Creating Scalable CTF Infrastructure on Google Cloud Platform with Kubernetes and App Engine

Disclaimer: The infrastructure setup for this CTF took heavy inspiration from this article which really helped us get up to speed with Kubernetes + HAProxy

Preface: Please don’t use this a tutorial, this is more of a story and reflection piece on the crazy week prior to DownUnderCTF.com. I'm sure there are plenty of better ways to do things and I would love to hear your comments!

TL;DR

  • Kubernetes is a scary beast
  • HAProxy is amazing reverse proxy with low latency and low overhead
  • Secure ur cloud challenges properly
  • Prepare your infra > 2 weeks before the CTF
  • Prepare scalable, stable, secure infrastructure.

Running a Capture the Flag competition can be quite a lot more daunting than it initially seems, you obviously have to create challenges with embedded vulnerabilities, but for me as part of the infrastructure team for the DownUnderCTF the difficult part was designing an invulnerable platform for vulnerable challenges 👀AAAAAAA. We needed to design the infrastructure so that it met these core requirements.

  • Scalable — it needed to be handle huge influxes of traffic especially at the start of the CTF ⛳
  • Stable — It needed to not crash and go boom 🧨
  • Secure — The actual infrastructure itself was never meant to be hacked, and having a vulnerability here can definitely be scary (not foreshadowing at all 👀) and potentially could ruin the CTF . Big yikes🔐
  • Cost Effective — We don’t have unlimited money and we wanted to keep this on the cheap and only spend more when we needed to scale up 💰. How very cashmoney of you

So as a first time CTF organiser, this was a bit of 🅱RUH moment, like how do you even start, what do we use, I know! Kubernetes, wait how do you use kubernetes.mp4? what is a workload, how do you even deploy to kube? oh god looks like we are diving in the deep end here. So let’s dive into how we managed to get this up and running while learning how everything worked at the exact same time.

So in terms of infrastructure for this particular CTF we needed 3 main things to be set up: The CTFd platform, the challenges that needed to be hosted (web, pwn, misc, crypto), and for this particular CTF we needed to automatically provision some Cloud Infrastructure as their were 2 Cloud challenges with complex set ups. So ya know just a walk in the park right😂😂😂😂😂?

Now as someone who has had a bit of experience on Cloud before and built plenty of hacky, bodged together projects (mandatory Tom Scott video) with cloud, I was excited to build something that was actually scalable and would cater to a lot of people. So here was the story of what we came up with.

CTFd — The Competition Platform

Having a stable and secure CTF platform is vital to a CTF’s success, if you under provision the resources it runs on, you risk crashing your site and competitors will not able to sign up / submit flags / access the challenges and just overall turns people off the CTF. Big bad😡. Our initial design was essentially to run one VM in Google Compute Engine running our custom docker image of CTFd and pop that behind Cloud Flare, then have a Redis and a Cloud SQL instance on the same VPC for data storage. ez right?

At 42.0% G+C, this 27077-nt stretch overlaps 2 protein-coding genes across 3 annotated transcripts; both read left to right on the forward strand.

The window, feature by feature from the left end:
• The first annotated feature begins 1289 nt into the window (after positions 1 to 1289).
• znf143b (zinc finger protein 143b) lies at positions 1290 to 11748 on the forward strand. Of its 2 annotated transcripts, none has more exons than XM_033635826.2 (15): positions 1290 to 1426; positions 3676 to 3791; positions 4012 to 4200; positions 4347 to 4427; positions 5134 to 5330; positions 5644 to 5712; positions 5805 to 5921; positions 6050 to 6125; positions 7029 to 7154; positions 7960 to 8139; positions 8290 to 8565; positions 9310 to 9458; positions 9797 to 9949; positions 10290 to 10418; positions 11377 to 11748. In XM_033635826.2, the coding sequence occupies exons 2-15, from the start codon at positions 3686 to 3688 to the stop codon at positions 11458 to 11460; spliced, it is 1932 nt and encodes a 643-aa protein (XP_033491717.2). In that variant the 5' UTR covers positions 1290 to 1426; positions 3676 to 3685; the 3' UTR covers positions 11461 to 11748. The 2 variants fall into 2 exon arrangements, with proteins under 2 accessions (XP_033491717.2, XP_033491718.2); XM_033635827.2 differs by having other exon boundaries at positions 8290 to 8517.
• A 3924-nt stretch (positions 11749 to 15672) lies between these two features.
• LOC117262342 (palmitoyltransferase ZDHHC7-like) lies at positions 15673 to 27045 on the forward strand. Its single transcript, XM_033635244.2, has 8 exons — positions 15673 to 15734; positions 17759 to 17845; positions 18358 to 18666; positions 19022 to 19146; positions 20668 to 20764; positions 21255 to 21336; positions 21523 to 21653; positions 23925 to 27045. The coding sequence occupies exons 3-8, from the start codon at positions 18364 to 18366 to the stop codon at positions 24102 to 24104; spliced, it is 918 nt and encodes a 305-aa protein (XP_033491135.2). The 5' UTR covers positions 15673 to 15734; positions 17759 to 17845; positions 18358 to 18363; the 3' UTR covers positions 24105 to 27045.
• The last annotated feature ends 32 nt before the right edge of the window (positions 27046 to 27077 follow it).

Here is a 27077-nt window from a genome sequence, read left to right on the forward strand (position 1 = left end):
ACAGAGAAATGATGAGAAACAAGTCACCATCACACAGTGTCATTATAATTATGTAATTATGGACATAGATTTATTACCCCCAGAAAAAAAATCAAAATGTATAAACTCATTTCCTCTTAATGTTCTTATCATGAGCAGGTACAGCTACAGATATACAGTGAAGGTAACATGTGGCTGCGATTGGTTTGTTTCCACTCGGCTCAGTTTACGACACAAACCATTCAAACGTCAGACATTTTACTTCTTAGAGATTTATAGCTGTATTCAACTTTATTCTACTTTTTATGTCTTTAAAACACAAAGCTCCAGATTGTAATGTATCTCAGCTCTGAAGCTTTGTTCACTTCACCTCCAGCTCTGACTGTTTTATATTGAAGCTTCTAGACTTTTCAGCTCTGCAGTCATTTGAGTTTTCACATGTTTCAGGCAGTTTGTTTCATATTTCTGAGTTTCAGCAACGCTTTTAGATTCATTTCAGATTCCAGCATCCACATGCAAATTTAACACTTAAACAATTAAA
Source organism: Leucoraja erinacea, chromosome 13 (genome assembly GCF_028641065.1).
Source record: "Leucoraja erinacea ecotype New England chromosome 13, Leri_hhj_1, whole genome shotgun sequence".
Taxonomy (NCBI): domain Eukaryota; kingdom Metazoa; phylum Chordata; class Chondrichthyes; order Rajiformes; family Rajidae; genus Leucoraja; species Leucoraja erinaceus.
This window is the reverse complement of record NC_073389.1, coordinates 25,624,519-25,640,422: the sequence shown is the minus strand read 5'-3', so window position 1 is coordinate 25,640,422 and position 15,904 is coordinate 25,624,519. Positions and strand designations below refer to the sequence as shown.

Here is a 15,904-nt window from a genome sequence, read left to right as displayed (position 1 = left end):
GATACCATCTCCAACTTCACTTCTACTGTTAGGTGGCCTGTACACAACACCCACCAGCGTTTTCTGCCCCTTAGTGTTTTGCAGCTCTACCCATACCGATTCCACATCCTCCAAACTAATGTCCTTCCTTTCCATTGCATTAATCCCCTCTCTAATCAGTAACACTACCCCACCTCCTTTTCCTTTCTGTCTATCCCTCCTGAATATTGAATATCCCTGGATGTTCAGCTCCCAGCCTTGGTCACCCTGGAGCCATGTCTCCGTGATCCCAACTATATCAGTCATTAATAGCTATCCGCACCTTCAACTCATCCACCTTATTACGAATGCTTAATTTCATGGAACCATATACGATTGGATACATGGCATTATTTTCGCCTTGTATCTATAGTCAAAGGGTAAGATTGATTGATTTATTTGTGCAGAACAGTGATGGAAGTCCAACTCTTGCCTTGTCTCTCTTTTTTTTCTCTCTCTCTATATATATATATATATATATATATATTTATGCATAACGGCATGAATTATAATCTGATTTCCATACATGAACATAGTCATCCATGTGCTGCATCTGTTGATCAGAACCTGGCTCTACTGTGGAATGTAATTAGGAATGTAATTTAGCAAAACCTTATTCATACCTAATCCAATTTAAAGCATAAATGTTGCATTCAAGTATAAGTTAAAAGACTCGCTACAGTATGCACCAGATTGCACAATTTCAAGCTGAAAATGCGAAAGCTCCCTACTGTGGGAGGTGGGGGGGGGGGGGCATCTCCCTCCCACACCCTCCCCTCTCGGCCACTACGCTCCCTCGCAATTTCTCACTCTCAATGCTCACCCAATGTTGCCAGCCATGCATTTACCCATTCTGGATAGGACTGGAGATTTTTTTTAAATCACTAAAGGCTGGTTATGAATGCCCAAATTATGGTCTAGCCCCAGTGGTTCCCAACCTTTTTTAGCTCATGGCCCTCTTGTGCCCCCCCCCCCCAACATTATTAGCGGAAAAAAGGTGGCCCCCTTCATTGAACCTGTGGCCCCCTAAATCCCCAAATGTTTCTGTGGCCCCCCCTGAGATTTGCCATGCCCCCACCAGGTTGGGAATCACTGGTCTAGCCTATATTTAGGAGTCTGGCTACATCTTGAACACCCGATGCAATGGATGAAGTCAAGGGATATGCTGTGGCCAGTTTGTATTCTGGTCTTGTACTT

Nope 🚫

During the lead up to the CTF we ran some load tests against this setup using this distributed K8S load testing guide and it simply did not hold up, the website became extremely slow, we were getting lots of 503 errors from CloudFlare and if the server crashed there was no redundancy as we were running this on 1 VM.

hide my load testing pain👀

← Actual photo of me looking at the load testing results

So this just simply wouldn’t do, we weren’t hitting 2 of our requirements of Scalable and Stable infrastructure. We needed to design for SCALE.

Google App Engine to the rescue!

Now I thought to myself, I wonder if there is something that can run a docker image, can scale to meet to demand, and doesn’t have a single point of failure.

Real life depiction of what happened, thanks paint.exe

App Engine Flex! This is a fantastic cloud product where you essentially give it a docker🐋image to run and it listens for HTTP requests and it handles them. Not only that, but it will spin up replicas of the image when traffic is increased(determined by Google magic)! This hits our requirements of a Scalable platform and a Stable one since more replicas = no single point of failure + scalable to the demand we need!

Welcome to world of serverless computing 😍

One problem we ran into was that CTFd listens on port 8000 by default and App Engine requires you to listen on port 8080 but this was easily fixed up in the config of our docker image.

Then we added the App Engine instances to the same VPC of our Redis and Cloud SQL instances and boom it was up and running!

On top of this, a newly released 🅱eta from Google Cloud Platform is setting up serverless Network Endpoint Groups (NEGs). We can then pop a load balancer in front of our App Engine instances and cache static content to make our website even faster!⏩

Bottom one is faster if my picaso art doesn’t show that

Okay now this is epic, we have setup the CTFd infrastructure that will host our CTF. The full config and set up of what we used can be found in our public repo here:

Provisioning Cloud Infrastructure for Cloud Challenges

This part was quite easy as I personally wrote these challenges and was in charge of getting them set up. We had the cloud challenges built out with terraform scripts, meaning that we had the Infrastructure as a Code. So all we had to do was run the terraform scripts to provision all things in order and all was pretty straight forward (this was possible the only stable thing that worked out of the box for setting up this CTF 😂)

  • Scalable? Yep
  • Stable? Cloud is pretty stable yea
  • Cost Effective? yeah kinda
  • Secure? More on this later 😢

Example Challenge with terraform scripts can be found here:

Kubernetes Challenge Cluster

Setting up the challenges was the most challenging part of the CTF infrastructure (ironic). We had quite a variety of challenges that had different technical requirements to both make them exploitable + secure 👀.